Just for the sake of curiosity and further research, I pulled up the shared hosting IP address that Bluehost had us on and made a little visit over to DomainTools Reverse IP Lookup page. I found we’re sharing the server with 2,037 other TLDs that have all been promised unlimited storage, database usage, email, and bandwidth for $8 a month. Our company includes such classic domains as 020911.c-m, 02564.c-m, and a long abandoned blog apparently kept by a grunt member of the Foo Flux Flan (all deliberately broken and misspelled, I don’t want this blog to ping in search engines on any of those real terms). One wonders though, can a flansman’s palor turn whiter than a sheet if they find out they’re sharing rackspace with Jews? *cough* Forgive me, I’m digressing…
There it was, though: 2000+ customers all fighting for usage on a single poorly managed server instance and it was time to go. This is usually what happens when you do business with companies that promise you unlimited service: either they put clauses into their terms of service that restrict your usage of unlimited to the point of terminating your service, or they do the equally terrible thing of making good on their claims by providing you truly unlimited usage of a nearly unusable service. Doesn’t really matter which outcome it is, they’re still way oversubscribing their usable assets and you the end user pay for it. This is why I always recommend asking the following three questions when dealing with any service provider before signing up:
- If the service is free or the price nearly too good to be true, what’s that deal actually going to cost? (or “What price free?” – a topic on my to-write list)
- Are promises of “Unlimited” ever actually unlimited?
- Will trying to use this service the way I need to place me in violation of their terms of service, even if they’re not currently enforcing those terms?
Why ask those questions? Because you always get what you pay for, and you never actually get what’s promised by advertisers offering open-ended services.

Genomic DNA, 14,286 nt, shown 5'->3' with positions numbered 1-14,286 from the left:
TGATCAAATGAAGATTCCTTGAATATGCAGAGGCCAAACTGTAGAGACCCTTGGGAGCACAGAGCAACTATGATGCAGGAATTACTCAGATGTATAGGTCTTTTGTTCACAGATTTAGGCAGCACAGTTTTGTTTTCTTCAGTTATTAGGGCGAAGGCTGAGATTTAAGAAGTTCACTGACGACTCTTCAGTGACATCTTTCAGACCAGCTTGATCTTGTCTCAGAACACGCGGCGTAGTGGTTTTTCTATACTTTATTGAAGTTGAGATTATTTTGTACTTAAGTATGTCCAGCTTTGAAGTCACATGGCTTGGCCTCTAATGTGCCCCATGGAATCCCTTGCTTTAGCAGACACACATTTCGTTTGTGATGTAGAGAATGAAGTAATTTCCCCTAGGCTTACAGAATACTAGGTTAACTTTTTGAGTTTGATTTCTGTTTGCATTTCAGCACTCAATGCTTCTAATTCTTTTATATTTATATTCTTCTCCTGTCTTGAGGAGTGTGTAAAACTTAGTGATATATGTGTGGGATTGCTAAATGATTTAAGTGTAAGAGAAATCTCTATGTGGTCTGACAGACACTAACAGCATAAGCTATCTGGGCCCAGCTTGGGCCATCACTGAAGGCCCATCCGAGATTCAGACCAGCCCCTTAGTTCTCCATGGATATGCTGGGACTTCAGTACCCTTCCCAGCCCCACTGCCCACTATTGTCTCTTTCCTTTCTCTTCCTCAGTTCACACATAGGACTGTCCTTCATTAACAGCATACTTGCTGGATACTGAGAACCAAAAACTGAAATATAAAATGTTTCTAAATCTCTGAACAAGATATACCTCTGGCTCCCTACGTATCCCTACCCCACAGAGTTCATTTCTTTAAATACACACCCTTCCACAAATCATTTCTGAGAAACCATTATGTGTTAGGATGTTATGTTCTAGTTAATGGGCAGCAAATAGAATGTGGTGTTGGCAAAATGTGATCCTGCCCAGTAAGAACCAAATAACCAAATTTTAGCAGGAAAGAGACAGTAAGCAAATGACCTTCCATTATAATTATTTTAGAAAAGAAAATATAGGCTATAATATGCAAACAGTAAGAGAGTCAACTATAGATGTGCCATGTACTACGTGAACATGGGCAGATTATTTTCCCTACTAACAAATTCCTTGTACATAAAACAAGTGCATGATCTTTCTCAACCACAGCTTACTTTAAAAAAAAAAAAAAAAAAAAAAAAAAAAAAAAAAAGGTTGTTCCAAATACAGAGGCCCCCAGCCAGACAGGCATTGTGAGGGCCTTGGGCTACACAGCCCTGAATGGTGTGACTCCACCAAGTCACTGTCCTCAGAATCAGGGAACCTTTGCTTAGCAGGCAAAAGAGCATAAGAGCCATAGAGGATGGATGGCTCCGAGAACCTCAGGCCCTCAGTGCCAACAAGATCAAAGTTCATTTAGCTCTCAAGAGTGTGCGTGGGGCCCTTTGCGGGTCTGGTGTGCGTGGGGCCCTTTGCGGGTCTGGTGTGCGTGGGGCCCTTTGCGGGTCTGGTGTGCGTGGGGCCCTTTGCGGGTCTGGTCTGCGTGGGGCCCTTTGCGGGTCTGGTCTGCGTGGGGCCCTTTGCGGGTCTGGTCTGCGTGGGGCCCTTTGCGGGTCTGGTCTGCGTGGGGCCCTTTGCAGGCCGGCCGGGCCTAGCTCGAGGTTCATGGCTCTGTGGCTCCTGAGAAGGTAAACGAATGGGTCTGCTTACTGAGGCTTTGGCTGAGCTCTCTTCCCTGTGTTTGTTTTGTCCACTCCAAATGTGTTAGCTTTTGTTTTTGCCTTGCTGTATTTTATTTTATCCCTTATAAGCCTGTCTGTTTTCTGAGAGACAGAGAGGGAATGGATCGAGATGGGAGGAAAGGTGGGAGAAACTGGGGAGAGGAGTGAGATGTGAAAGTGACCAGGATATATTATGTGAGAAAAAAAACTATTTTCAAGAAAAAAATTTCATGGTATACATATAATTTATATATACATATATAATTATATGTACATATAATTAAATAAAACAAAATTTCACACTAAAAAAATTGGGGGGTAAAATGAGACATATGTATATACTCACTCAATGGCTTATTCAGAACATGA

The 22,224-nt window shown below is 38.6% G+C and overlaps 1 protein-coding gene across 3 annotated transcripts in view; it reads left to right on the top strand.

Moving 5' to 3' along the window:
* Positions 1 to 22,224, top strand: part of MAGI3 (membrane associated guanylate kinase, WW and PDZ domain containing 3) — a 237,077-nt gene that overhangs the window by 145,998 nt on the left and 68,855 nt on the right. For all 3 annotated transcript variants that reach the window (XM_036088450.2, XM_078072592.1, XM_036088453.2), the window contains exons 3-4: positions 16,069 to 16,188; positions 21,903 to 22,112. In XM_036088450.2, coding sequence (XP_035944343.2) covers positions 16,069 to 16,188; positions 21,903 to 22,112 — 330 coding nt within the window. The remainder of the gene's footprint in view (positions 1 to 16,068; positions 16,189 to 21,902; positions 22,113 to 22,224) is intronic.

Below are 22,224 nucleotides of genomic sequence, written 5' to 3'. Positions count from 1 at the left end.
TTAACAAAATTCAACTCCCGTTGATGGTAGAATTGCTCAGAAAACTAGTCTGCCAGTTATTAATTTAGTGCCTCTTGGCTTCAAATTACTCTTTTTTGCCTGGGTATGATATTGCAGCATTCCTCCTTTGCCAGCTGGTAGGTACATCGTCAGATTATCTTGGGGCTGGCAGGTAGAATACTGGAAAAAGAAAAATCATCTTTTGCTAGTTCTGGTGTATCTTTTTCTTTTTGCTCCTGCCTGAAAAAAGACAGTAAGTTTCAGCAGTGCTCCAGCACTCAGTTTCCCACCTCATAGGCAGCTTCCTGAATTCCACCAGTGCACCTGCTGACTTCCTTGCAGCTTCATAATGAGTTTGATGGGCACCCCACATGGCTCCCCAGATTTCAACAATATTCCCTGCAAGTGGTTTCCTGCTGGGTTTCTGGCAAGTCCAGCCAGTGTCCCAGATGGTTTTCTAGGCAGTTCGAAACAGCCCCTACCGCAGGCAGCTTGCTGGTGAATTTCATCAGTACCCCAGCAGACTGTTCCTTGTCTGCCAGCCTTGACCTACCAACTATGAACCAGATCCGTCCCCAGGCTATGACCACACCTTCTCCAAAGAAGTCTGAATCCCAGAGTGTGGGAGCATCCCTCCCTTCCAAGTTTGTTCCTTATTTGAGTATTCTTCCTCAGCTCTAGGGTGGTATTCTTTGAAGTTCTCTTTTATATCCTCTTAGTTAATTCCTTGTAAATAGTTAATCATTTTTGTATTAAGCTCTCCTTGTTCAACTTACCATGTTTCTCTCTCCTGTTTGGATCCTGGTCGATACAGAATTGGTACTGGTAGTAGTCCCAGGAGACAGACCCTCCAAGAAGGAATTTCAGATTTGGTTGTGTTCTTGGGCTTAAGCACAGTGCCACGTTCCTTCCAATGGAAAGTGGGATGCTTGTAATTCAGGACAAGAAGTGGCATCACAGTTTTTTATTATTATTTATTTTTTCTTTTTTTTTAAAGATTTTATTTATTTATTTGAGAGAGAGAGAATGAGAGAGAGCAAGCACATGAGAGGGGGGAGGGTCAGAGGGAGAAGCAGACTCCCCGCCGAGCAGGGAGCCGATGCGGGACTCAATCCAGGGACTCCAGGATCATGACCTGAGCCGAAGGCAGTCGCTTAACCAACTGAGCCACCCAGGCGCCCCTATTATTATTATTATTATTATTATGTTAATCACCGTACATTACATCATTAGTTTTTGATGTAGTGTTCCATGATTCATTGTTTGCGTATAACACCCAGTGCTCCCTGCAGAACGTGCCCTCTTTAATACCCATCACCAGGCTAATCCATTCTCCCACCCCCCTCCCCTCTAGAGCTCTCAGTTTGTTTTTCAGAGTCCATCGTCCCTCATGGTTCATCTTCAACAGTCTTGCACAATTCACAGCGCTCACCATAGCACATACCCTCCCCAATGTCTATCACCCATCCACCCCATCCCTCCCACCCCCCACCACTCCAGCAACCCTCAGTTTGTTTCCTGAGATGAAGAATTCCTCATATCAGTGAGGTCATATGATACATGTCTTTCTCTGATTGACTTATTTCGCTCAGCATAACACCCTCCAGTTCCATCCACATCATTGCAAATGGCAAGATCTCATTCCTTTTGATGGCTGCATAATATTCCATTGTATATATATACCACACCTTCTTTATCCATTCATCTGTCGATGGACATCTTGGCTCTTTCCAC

Ironically, we’re currently testing out DreamHost’s Shared hosting package, which is advertised as being an “unlimited” shared hosting package itself. We’ve also signed up for their generous 501(c)(3) free hosting offer, too. Yup, I recommended using a free and unlimited package to my own congregation… I am such a hypocrite. In my defense, however, DreamHost’s prices are a bit higher than most other providers in the “unlimited” offering space (especially considering they don’t pay the cPanel tax despite having a very friendly back-end management system), and I’ve gone into the arrangement purely on a trial basis with healthy skepticism and an eye on switching them to A Small Orange* (a company that sells limited shared hosting packages with hard limits where it counts) if they don’t work out. I’m pleased to report, however, that DreamHost has been performing admirably so far. I shall keep you posted if anything happens otherwise, however.
Hopefully this cautionary tale can help you better understand the risks on services like MagicJack and StraightTalk before signing up, and why I don’t normally recommend them. There will always be someone out there that swears by the service and even you might think it a good deal when you first start using it, but in the long run? Using oversold services sold at cut-rate prices rarely ever has a happy ending.
*“Why ASO instead of Gandi like you’re using, Daley?” Two reasons: 1) I need to keep their site management relatively noob friendly if anyone else needs to take over my current duties, and 2) I personally appreciate the sentiment, but I’m not sure how our rabbi, elders and shamashim would react to Gandi’s slogan and I don’t want to become “the guy who stuck our website on a host that says ‘no bull (s-word)’ on their homepage.”